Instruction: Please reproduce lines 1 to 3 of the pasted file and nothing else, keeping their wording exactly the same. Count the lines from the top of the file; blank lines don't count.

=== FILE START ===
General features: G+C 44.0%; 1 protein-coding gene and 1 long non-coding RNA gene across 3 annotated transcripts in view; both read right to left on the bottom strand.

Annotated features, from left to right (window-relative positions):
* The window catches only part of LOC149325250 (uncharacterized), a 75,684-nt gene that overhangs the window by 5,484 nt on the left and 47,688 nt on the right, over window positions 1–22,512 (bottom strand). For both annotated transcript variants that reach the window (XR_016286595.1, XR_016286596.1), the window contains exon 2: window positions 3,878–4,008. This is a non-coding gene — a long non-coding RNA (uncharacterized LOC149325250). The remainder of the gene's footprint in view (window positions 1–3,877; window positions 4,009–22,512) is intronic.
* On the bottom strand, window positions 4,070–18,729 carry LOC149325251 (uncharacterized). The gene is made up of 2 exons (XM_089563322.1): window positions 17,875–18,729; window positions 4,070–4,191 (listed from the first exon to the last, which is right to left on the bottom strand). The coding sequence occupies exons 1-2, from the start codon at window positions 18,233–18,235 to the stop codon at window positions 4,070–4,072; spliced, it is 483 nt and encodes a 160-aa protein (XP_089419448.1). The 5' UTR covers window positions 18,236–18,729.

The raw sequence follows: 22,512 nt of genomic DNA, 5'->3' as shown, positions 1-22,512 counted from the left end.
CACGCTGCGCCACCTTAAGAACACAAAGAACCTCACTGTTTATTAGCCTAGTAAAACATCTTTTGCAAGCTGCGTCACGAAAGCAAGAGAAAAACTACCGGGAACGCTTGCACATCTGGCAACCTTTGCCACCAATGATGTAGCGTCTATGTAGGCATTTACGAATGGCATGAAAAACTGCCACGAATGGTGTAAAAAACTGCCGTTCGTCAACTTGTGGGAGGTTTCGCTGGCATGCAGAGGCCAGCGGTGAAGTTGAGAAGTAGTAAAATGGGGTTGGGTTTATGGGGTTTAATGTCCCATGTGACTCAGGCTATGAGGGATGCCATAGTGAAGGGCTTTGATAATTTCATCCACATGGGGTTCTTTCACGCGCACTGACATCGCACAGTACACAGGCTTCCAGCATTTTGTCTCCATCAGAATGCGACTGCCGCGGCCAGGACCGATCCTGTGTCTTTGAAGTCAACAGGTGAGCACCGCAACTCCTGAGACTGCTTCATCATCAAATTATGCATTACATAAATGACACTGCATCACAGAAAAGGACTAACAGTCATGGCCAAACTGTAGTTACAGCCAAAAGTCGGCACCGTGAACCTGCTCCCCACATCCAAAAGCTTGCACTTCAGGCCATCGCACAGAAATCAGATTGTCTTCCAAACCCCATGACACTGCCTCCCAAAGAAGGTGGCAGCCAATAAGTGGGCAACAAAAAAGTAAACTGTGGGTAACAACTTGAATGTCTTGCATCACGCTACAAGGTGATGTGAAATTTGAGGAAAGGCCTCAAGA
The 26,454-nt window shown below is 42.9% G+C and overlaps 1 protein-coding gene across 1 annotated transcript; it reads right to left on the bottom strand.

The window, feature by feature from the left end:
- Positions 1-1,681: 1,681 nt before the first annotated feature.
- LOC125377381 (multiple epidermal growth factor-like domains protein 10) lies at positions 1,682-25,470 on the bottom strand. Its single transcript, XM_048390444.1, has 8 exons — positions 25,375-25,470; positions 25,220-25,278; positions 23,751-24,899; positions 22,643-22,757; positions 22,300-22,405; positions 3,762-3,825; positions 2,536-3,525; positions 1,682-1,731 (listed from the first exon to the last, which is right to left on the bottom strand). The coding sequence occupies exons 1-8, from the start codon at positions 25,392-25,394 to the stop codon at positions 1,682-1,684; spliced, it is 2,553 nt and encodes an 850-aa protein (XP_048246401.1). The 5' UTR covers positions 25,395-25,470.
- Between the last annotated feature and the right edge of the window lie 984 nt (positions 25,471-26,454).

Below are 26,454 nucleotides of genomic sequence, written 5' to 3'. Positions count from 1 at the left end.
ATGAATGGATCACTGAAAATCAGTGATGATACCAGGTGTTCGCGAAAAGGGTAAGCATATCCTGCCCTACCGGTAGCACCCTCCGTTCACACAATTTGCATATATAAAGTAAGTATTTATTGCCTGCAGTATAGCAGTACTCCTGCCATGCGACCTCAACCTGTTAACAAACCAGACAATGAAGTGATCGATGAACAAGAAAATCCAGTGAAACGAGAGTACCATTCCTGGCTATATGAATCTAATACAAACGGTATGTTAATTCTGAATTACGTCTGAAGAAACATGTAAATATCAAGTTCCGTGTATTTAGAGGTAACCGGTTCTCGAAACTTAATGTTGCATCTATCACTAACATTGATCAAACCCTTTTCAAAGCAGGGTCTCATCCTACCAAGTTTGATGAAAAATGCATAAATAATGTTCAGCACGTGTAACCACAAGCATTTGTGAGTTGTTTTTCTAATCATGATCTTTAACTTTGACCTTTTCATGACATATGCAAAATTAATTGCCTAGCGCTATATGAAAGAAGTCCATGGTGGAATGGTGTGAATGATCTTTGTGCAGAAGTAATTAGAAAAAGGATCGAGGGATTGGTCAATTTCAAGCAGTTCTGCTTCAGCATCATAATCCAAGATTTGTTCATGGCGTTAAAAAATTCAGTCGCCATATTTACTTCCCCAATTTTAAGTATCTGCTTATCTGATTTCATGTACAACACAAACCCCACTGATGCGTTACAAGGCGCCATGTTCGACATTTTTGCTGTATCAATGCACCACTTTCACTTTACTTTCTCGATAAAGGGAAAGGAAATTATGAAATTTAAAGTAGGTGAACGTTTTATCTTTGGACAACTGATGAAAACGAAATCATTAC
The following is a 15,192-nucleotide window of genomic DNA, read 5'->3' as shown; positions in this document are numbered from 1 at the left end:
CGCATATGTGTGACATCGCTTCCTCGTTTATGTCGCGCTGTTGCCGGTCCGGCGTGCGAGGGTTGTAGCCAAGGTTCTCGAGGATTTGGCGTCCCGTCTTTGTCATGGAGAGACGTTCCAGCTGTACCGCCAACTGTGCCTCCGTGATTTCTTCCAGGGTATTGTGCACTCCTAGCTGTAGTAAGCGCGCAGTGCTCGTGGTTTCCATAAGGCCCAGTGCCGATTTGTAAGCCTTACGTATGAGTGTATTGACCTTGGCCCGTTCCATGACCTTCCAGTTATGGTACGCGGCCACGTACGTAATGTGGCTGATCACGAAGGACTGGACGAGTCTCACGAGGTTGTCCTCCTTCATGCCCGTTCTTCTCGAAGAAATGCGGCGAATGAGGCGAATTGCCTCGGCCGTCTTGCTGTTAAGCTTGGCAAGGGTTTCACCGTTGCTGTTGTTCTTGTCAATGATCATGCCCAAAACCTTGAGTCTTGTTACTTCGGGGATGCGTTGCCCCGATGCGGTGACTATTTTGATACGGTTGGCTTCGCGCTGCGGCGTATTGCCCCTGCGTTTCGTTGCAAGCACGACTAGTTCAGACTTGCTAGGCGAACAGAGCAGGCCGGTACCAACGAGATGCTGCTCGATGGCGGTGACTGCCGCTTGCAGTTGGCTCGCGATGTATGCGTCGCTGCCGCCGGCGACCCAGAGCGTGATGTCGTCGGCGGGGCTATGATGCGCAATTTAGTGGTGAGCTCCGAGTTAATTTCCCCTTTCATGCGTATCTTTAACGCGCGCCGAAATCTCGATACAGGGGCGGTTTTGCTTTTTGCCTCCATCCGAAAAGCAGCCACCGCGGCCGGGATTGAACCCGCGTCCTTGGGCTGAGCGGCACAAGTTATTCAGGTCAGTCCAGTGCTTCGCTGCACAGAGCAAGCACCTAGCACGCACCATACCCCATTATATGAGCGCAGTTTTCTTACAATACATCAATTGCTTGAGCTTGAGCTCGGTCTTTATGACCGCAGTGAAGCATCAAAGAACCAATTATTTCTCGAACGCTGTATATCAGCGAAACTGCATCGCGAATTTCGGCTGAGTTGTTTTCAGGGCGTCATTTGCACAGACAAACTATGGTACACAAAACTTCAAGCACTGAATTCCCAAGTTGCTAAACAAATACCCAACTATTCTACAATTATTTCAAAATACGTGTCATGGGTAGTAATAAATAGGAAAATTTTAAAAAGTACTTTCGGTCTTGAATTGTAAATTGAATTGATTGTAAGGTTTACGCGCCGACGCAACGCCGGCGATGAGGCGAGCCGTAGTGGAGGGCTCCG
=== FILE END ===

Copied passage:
General features: G+C 44.0%; 1 protein-coding gene and 1 long non-coding RNA gene across 3 annotated transcripts in view; both read right to left on the bottom strand.

Annotated features, from left to right (window-relative positions):
* The window catches only part of LOC149325250 (uncharacterized), a 75,684-nt gene that overhangs the window by 5,484 nt on the left and 47,688 nt on the right, over window positions 1–22,512 (bottom strand). For both annotated transcript variants that reach the window (XR_016286595.1, XR_016286596.1), the window contains exon 2: window positions 3,878–4,008. This is a non-coding gene — a long non-coding RNA (uncharacterized LOC149325250). The remainder of the gene's footprint in view (window positions 1–3,877; window positions 4,009–22,512) is intronic.